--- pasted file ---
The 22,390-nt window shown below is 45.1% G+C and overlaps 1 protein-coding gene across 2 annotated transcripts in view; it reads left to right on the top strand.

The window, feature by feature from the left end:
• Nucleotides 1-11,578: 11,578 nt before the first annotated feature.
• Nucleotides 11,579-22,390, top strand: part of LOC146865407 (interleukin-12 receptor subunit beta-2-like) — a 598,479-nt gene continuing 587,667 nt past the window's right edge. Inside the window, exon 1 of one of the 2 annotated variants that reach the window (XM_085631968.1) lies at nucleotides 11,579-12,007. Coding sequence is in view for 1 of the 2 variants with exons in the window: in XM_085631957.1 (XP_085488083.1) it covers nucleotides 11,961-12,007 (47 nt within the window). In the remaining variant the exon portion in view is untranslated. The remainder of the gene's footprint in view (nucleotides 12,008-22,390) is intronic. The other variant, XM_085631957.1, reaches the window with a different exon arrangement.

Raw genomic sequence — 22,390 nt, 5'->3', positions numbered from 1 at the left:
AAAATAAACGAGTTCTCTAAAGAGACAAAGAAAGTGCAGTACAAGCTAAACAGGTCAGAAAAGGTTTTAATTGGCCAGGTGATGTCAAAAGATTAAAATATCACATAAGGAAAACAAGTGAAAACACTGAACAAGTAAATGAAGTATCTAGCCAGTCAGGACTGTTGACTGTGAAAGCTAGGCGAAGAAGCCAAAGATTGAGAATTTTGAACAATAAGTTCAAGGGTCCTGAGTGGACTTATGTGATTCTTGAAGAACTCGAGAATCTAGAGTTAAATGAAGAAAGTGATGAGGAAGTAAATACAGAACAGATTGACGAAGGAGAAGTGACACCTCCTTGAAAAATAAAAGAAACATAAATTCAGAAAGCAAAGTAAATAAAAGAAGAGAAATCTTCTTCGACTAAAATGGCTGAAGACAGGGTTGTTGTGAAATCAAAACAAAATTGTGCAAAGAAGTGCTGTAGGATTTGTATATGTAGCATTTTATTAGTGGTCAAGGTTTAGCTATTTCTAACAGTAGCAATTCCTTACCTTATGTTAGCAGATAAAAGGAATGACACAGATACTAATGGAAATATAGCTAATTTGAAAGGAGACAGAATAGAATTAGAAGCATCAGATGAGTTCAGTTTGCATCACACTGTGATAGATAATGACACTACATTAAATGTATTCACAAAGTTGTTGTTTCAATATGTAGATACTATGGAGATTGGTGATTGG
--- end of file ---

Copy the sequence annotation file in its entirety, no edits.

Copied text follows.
The 22,390-nt window shown below is 45.1% G+C and overlaps 1 protein-coding gene across 2 annotated transcripts in view; it reads left to right on the top strand.

The window, feature by feature from the left end:
• Nucleotides 1-11,578: 11,578 nt before the first annotated feature.
• Nucleotides 11,579-22,390, top strand: part of LOC146865407 (interleukin-12 receptor subunit beta-2-like) — a 598,479-nt gene continuing 587,667 nt past the window's right edge. Inside the window, exon 1 of one of the 2 annotated variants that reach the window (XM_085631968.1) lies at nucleotides 11,579-12,007. Coding sequence is in view for 1 of the 2 variants with exons in the window: in XM_085631957.1 (XP_085488083.1) it covers nucleotides 11,961-12,007 (47 nt within the window). In the remaining variant the exon portion in view is untranslated. The remainder of the gene's footprint in view (nucleotides 12,008-22,390) is intronic. The other variant, XM_085631957.1, reaches the window with a different exon arrangement.

Raw genomic sequence — 22,390 nt, 5'->3', positions numbered from 1 at the left:
AAAATAAACGAGTTCTCTAAAGAGACAAAGAAAGTGCAGTACAAGCTAAACAGGTCAGAAAAGGTTTTAATTGGCCAGGTGATGTCAAAAGATTAAAATATCACATAAGGAAAACAAGTGAAAACACTGAACAAGTAAATGAAGTATCTAGCCAGTCAGGACTGTTGACTGTGAAAGCTAGGCGAAGAAGCCAAAGATTGAGAATTTTGAACAATAAGTTCAAGGGTCCTGAGTGGACTTATGTGATTCTTGAAGAACTCGAGAATCTAGAGTTAAATGAAGAAAGTGATGAGGAAGTAAATACAGAACAGATTGACGAAGGAGAAGTGACACCTCCTTGAAAAATAAAAGAAACATAAATTCAGAAAGCAAAGTAAATAAAAGAAGAGAAATCTTCTTCGACTAAAATGGCTGAAGACAGGGTTGTTGTGAAATCAAAACAAAATTGTGCAAAGAAGTGCTGTAGGATTTGTATATGTAGCATTTTATTAGTGGTCAAGGTTTAGCTATTTCTAACAGTAGCAATTCCTTACCTTATGTTAGCAGATAAAAGGAATGACACAGATACTAATGGAAATATAGCTAATTTGAAAGGAGACAGAATAGAATTAGAAGCATCAGATGAGTTCAGTTTGCATCACACTGTGATAGATAATGACACTACATTAAATGTATTCACAAAGTTGTTGTTTCAATATGTAGATACTATGGAGATTGGTGATTGG